This is the first article in a short series covering This Big City’s visit to the Philips Community Light Centre in Nairobi, Kenya, as part of the Africa Roadshow.
Every city has a voice of its own. Some cities make a lot of noise, while others are modest about what they do. Recently, I was invited to visit Nairobi – one of those colourful cities with a very loud voice – as part of a visit to the Community Light Centre Project by Philips Light. Nairobi, I found out, has a very exciting and contrasting set of voices.
Upon arriving to the East African hub of around 3 million inhabitants, I could not help but noticing that I was entering a very diverse and bustling city. This came across as I walked through the corridors of Jomo Kenyatta International Airport where there were people from all around the globe in colourful garments, mutli-religious praying cubicles and flights arriving from Asia, the Middle East and Europe. This was furthered evidenced as we drove past billboards showcasing the latest products from big multinationals on our way to the hotel.
Over the next few days we spent much of our time rambling around Nairobi’s neighbourhoods. First was the CBD. Being the heart of the city, the CBD hosts headquarters for international firms and government ministries alongside a mix of older skyscrapers (mostly built after Kenya’s independence in 1963), modern corporate glass buildings, colonial buildings and many, many stores. It was clear that this part of town was all commerce, all play and all traffic.
We crossed the town centre, and as people approached us to learn about our biddings in Nairobi, we ended up inside the narrow corridors of a labyrinthic 1970s building. Inside, I was surprised to find more diversity and economic activity than on any high street or shopping centre I have ever been to in the UK. From small offices and internet cafes to hair dressers and tourist agents, the enclosed public space felt more like an extension of city itself than a separate building; in fact the only thing that divided them was the security gate that obliged passer byes to declare any metal object upon entering the building.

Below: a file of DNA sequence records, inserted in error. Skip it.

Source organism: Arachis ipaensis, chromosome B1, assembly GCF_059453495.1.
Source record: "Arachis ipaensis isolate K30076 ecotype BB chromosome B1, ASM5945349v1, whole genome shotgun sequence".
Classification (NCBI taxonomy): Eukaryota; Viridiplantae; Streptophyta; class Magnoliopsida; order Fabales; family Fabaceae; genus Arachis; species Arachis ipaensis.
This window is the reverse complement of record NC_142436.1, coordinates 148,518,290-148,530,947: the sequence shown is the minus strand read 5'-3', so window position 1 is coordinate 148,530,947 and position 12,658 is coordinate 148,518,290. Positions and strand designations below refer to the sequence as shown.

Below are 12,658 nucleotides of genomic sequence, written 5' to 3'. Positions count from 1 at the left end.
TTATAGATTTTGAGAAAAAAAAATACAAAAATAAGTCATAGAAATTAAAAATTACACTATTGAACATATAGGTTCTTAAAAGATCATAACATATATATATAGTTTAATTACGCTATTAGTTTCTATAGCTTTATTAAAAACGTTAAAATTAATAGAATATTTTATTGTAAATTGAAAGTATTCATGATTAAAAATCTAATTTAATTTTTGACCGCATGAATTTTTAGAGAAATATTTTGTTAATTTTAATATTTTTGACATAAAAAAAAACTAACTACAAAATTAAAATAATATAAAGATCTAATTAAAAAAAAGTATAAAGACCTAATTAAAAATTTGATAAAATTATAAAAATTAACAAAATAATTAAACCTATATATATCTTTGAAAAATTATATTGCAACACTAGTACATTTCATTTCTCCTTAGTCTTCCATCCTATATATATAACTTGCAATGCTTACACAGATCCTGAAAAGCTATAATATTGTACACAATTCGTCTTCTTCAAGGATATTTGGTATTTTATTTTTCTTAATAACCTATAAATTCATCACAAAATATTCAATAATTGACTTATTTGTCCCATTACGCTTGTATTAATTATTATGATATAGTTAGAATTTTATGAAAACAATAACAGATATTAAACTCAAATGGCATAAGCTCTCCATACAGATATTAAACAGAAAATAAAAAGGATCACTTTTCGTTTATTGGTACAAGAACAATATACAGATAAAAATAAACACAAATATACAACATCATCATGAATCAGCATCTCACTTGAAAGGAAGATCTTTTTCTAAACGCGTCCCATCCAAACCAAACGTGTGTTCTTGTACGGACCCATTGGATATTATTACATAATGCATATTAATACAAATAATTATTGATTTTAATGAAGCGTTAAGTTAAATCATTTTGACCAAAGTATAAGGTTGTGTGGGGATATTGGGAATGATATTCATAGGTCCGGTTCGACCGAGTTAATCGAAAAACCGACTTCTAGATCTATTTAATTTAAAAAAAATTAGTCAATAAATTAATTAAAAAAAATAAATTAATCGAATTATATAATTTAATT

However, the centre of Nairobi did not reflect the entirety of the city. Further out from the hectic city centre, Nairobi is surrounded by a mix of old and new developments that show the social fabric of the city and the forces that are driving its development. Just as we left the traffic-jammed centre to more affluent parts such as the Parklands, Upper Hill and Westlands, I noticed that motorways and new high density construction works were sprawling all around. “Nairobi is under construction” said Philip – our guide – as we made our way to visit one of Africa’s most emblematic slums.
Nairobi is booming economically. The city is ranked amongst the top places to do business in the African continent; it is the entry point to East Africa and is increasingly becoming the transport hub of a region larger than Western Europe. International firms, international government agencies like UNEP and HABITAT and major NGOs are headquartered in the Kenyan city. Foreign direct investment is also flowing in from big multinationals and as a result attracting immigrants from all around the region. This however, has exasperated social issues that evidently plague the city.
“This is the problem in Kenya” signalled Philip as we drove past a luxurious gated community, some new shopping centres and landscaped public spaces. Further ahead we got a glimpse of Kibera, one of Africa’s largest slums. The contrasts were a clear indication that space is highly contested in Nairobi and as the city continues to grow economically and land price is increasing, it is unclear who has the right to the city in terms of economic, social and political opportunities.
At the end of my stay, I found out that the tone of Nairobi’s voice was all about contrasts. While there are voices of hope, ambition and warmth, there are also voices of frustration and uncertainty. As I sat sipping a local drink watching a Mexican Soap Opera in a typical Kenyan road restaurant, I could not help but to eardrop on people sitting next to us. “Business is good,” they said, and indeed it is. However, in a city like Nairobi, “business is good” is a truth that everyone aspires to, but not everyone has access to.
In my next post, I will be exploring how Philips is helping communities in the slum of Mathare improve their livelihoods through sustainable LED lighting.
Images via @_tompayne_ and Alejandro Echeverria